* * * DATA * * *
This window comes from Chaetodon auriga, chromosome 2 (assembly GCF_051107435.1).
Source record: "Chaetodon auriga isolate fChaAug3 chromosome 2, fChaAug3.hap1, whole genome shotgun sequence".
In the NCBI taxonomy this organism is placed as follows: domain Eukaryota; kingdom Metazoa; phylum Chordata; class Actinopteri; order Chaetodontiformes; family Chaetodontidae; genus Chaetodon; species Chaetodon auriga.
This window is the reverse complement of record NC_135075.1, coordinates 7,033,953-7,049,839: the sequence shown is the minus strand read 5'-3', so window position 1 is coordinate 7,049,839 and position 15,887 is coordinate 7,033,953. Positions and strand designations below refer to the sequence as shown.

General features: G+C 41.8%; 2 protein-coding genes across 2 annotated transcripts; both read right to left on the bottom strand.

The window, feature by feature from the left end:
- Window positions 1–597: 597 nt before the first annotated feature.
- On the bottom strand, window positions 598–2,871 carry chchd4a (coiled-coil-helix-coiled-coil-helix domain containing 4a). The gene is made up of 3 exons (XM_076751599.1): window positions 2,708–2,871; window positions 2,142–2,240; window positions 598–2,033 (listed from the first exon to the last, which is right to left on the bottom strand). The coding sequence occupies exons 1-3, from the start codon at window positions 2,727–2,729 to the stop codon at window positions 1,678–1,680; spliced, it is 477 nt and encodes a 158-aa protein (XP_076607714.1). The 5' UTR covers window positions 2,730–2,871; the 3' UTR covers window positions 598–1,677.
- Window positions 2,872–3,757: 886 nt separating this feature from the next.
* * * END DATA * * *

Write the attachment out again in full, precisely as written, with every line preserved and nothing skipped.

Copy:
This window comes from Chaetodon auriga, chromosome 2 (assembly GCF_051107435.1).
Source record: "Chaetodon auriga isolate fChaAug3 chromosome 2, fChaAug3.hap1, whole genome shotgun sequence".
In the NCBI taxonomy this organism is placed as follows: domain Eukaryota; kingdom Metazoa; phylum Chordata; class Actinopteri; order Chaetodontiformes; family Chaetodontidae; genus Chaetodon; species Chaetodon auriga.
This window is the reverse complement of record NC_135075.1, coordinates 7,033,953-7,049,839: the sequence shown is the minus strand read 5'-3', so window position 1 is coordinate 7,049,839 and position 15,887 is coordinate 7,033,953. Positions and strand designations below refer to the sequence as shown.

General features: G+C 41.8%; 2 protein-coding genes across 2 annotated transcripts; both read right to left on the bottom strand.

The window, feature by feature from the left end:
- Window positions 1–597: 597 nt before the first annotated feature.
- On the bottom strand, window positions 598–2,871 carry chchd4a (coiled-coil-helix-coiled-coil-helix domain containing 4a). The gene is made up of 3 exons (XM_076751599.1): window positions 2,708–2,871; window positions 2,142–2,240; window positions 598–2,033 (listed from the first exon to the last, which is right to left on the bottom strand). The coding sequence occupies exons 1-3, from the start codon at window positions 2,727–2,729 to the stop codon at window positions 1,678–1,680; spliced, it is 477 nt and encodes a 158-aa protein (XP_076607714.1). The 5' UTR covers window positions 2,730–2,871; the 3' UTR covers window positions 598–1,677.
- Window positions 2,872–3,757: 886 nt separating this feature from the next.